An examination of Kenyan Government’s use of interpersonal communication in changing men’s behaviour response to prostate cancer screening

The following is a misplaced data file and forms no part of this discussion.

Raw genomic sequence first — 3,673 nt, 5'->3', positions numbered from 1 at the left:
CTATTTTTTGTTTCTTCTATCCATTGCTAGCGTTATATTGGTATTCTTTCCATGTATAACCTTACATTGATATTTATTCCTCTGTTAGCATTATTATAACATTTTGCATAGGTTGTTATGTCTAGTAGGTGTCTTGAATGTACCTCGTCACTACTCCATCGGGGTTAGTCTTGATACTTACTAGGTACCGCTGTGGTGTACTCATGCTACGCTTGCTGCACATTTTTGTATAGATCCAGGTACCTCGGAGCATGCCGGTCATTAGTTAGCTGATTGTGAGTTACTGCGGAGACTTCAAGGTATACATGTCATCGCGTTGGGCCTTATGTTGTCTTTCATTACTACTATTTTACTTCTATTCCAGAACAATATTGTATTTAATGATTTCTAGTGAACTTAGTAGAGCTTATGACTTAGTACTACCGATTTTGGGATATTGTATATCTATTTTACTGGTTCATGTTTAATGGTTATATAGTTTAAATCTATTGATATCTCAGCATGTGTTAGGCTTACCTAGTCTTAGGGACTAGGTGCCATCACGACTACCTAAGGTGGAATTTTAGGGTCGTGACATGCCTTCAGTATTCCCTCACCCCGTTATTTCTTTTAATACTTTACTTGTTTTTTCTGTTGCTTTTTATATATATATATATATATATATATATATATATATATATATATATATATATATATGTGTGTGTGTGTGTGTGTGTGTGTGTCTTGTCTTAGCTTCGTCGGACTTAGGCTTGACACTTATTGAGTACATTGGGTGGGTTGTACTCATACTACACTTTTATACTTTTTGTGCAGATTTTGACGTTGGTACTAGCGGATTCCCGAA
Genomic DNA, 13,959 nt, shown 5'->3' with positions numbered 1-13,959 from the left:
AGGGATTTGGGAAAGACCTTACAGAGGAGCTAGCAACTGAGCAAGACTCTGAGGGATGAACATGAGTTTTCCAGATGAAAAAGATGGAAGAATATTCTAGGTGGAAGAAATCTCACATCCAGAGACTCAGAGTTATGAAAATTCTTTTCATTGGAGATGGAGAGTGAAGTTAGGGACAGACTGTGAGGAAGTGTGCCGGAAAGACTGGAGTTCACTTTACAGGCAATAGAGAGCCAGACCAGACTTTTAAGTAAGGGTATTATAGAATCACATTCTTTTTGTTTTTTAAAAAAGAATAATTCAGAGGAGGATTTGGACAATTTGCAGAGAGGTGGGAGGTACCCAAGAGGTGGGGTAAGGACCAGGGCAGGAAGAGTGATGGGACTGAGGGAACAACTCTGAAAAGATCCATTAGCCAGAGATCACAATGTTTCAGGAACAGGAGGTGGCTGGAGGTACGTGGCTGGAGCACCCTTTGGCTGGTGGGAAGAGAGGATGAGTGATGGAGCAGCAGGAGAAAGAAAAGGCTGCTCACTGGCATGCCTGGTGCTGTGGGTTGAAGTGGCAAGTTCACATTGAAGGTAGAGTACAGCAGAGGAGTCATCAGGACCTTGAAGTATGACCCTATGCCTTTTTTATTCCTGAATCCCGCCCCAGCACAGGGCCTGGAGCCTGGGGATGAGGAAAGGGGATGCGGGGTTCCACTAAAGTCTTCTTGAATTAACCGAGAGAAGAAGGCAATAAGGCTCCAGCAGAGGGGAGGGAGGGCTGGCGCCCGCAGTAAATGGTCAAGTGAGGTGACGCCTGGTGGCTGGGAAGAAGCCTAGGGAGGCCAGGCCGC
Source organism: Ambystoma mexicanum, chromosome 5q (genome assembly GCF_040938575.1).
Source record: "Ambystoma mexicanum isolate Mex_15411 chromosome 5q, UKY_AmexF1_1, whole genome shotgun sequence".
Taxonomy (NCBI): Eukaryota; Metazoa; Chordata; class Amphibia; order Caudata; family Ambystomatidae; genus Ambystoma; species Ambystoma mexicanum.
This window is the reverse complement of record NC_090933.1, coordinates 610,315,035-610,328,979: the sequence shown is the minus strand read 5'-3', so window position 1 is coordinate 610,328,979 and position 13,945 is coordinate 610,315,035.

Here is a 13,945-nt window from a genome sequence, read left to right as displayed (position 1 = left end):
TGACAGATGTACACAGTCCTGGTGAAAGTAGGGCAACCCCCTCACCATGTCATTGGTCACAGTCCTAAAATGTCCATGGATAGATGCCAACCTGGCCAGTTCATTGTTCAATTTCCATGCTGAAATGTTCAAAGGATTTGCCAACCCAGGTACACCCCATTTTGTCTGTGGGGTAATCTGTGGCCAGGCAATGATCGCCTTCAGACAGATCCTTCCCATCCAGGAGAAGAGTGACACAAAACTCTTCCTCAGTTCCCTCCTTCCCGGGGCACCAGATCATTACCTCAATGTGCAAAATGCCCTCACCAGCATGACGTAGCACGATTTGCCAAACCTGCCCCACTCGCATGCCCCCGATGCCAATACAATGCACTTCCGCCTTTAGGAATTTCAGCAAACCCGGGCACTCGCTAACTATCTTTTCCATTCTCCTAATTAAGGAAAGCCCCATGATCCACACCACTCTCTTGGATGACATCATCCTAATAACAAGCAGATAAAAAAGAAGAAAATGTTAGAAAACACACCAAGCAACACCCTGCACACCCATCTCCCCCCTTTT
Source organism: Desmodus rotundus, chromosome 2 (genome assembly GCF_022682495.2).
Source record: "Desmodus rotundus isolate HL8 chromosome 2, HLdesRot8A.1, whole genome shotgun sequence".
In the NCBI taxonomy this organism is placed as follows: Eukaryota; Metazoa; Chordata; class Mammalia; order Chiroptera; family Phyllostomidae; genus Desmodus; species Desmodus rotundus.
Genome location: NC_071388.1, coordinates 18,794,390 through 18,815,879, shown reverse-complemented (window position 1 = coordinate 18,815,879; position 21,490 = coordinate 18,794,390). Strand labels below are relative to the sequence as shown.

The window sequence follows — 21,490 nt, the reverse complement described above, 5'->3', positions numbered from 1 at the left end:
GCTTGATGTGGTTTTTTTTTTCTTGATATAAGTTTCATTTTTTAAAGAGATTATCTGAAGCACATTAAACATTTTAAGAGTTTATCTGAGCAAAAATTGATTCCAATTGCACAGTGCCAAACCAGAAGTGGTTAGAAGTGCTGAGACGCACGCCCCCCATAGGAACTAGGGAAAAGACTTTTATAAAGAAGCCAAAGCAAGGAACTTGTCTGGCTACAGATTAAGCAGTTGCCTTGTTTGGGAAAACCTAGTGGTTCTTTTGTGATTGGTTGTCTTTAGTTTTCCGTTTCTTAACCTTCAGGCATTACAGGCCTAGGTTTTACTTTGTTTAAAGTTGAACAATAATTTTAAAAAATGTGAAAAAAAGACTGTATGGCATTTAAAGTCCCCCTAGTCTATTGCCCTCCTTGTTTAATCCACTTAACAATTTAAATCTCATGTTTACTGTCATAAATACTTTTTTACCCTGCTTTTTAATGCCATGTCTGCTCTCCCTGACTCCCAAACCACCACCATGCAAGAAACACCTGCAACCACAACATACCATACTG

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Prostate cancer (PCa) is one of the leading causes of death among men in the world. Early screening is recommended as one of the prevention measures of the disease. Screening can be encouraged by Behaviour Change Communication (BCC) strategies (which includes participatory and interpersonal communication), advocacy and message framing. In Kenya, the Central Region is one of the leading regions in PCa prevalence rate. This study therefore examined the interpersonal communication strategies used in influencing men’s behavior response towards PCa screening by the Kenyan government. The study was guided by Theory of Reasoned Action. It was anchored on the Pragmatist philosophical paradigm and took a mixed method approach which involved both qualitative and quantitative designs where Survey and Focus Group Discussions were used to obtain data. A sample of 384 people was picked from an estimated population of 700,010 men aged 40 years and above from the region using simple random sampling. Findings showed that although health workers and communication officials appreciated the role of screening in containing the scourge, the two levels of Kenyan government (County and National) did not put in place sound interpersonal communication strategies for positive behavior response to the disease. It is therefore recommended that effective interpersonal communication strategies for behavior change be put in place and an annual budget allocated by the governments.